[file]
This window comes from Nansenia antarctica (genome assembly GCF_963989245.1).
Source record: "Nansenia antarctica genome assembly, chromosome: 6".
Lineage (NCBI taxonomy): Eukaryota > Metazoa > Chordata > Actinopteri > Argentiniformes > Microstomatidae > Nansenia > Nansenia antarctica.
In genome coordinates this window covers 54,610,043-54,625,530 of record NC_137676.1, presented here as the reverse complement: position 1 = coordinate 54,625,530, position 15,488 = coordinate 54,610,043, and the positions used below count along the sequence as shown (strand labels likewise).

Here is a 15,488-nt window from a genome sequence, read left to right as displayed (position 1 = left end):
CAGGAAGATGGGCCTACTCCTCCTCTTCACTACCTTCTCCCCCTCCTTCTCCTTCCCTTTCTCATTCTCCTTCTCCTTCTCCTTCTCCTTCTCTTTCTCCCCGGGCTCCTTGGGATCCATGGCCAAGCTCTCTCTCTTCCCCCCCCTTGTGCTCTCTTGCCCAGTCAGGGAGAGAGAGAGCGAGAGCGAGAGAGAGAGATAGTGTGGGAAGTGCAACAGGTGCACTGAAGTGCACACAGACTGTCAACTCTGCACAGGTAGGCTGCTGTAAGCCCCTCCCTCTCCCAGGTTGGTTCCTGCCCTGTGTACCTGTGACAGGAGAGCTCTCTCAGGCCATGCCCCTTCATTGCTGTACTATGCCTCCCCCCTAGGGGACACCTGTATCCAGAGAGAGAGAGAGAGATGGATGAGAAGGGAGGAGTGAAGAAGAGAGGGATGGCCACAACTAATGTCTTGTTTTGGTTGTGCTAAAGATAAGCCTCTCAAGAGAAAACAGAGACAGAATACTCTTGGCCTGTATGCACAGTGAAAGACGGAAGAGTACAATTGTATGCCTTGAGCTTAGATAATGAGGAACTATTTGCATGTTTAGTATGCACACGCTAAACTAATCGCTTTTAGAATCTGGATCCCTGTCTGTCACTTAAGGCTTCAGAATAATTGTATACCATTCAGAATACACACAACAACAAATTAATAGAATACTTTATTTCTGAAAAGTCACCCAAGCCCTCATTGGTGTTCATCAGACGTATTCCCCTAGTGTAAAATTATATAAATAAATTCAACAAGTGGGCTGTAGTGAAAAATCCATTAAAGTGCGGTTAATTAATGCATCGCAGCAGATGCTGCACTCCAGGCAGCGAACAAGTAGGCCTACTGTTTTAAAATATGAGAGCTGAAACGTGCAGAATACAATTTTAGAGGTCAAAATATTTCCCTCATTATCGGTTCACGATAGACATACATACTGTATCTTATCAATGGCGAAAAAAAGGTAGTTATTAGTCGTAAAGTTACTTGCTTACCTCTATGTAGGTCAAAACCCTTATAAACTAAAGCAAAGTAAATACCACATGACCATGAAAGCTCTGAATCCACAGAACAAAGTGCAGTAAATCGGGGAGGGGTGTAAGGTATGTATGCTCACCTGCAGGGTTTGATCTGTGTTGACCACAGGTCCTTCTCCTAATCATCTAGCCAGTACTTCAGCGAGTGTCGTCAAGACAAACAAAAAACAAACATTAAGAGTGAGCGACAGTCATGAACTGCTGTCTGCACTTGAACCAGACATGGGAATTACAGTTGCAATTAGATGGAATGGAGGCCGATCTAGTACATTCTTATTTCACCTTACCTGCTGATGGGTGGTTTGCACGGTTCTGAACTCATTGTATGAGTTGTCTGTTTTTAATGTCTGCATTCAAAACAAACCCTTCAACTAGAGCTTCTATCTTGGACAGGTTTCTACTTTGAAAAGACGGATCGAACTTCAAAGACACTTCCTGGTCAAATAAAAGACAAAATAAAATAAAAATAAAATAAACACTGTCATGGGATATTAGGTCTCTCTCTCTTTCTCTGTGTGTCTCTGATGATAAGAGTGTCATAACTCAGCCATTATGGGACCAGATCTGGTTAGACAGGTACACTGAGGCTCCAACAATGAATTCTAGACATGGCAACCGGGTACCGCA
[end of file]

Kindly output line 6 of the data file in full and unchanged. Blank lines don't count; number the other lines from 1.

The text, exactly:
CAGGAAGATGGGCCTACTCCTCCTCTTCACTACCTTCTCCCCCTCCTTCTCCTTCCCTTTCTCATTCTCCTTCTCCTTCTCCTTCTCCTTCTCTTTCTCCCCGGGCTCCTTGGGATCCATGGCCAAGCTCTCTCTCTTCCCCCCCCTTGTGCTCTCTTGCCCAGTCAGGGAGAGAGAGAGCGAGAGCGAGAGAGAGAGATAGTGTGGGAAGTGCAACAGGTGCACTGAAGTGCACACAGACTGTCAACTCTGCACAGGTAGGCTGCTGTAAGCCCCTCCCTCTCCCAGGTTGGTTCCTGCCCTGTGTACCTGTGACAGGAGAGCTCTCTCAGGCCATGCCCCTTCATTGCTGTACTATGCCTCCCCCCTAGGGGACACCTGTATCCAGAGAGAGAGAGAGAGATGGATGAGAAGGGAGGAGTGAAGAAGAGAGGGATGGCCACAACTAATGTCTTGTTTTGGTTGTGCTAAAGATAAGCCTCTCAAGAGAAAACAGAGACAGAATACTCTTGGCCTGTATGCACAGTGAAAGACGGAAGAGTACAATTGTATGCCTTGAGCTTAGATAATGAGGAACTATTTGCATGTTTAGTATGCACACGCTAAACTAATCGCTTTTAGAATCTGGATCCCTGTCTGTCACTTAAGGCTTCAGAATAATTGTATACCATTCAGAATACACACAACAACAAATTAATAGAATACTTTATTTCTGAAAAGTCACCCAAGCCCTCATTGGTGTTCATCAGACGTATTCCCCTAGTGTAAAATTATATAAATAAATTCAACAAGTGGGCTGTAGTGAAAAATCCATTAAAGTGCGGTTAATTAATGCATCGCAGCAGATGCTGCACTCCAGGCAGCGAACAAGTAGGCCTACTGTTTTAAAATATGAGAGCTGAAACGTGCAGAATACAATTTTAGAGGTCAAAATATTTCCCTCATTATCGGTTCACGATAGACATACATACTGTATCTTATCAATGGCGAAAAAAAGGTAGTTATTAGTCGTAAAGTTACTTGCTTACCTCTATGTAGGTCAAAACCCTTATAAACTAAAGCAAAGTAAATACCACATGACCATGAAAGCTCTGAATCCACAGAACAAAGTGCAGTAAATCGGGGAGGGGTGTAAGGTATGTATGCTCACCTGCAGGGTTTGATCTGTGTTGACCACAGGTCCTTCTCCTAATCATCTAGCCAGTACTTCAGCGAGTGTCGTCAAGACAAACAAAAAACAAACATTAAGAGTGAGCGACAGTCATGAACTGCTGTCTGCACTTGAACCAGACATGGGAATTACAGTTGCAATTAGATGGAATGGAGGCCGATCTAGTACATTCTTATTTCACCTTACCTGCTGATGGGTGGTTTGCACGGTTCTGAACTCATTGTATGAGTTGTCTGTTTTTAATGTCTGCATTCAAAACAAACCCTTCAACTAGAGCTTCTATCTTGGACAGGTTTCTACTTTGAAAAGACGGATCGAACTTCAAAGACACTTCCTGGTCAAATAAAAGACAAAATAAAATAAAAATAAAATAAACACTGTCATGGGATATTAGGTCTCTCTCTCTTTCTCTGTGTGTCTCTGATGATAAGAGTGTCATAACTCAGCCATTATGGGACCAGATCTGGTTAGACAGGTACACTGAGGCTCCAACAATGAATTCTAGACATGGCAACCGGGTACCGCA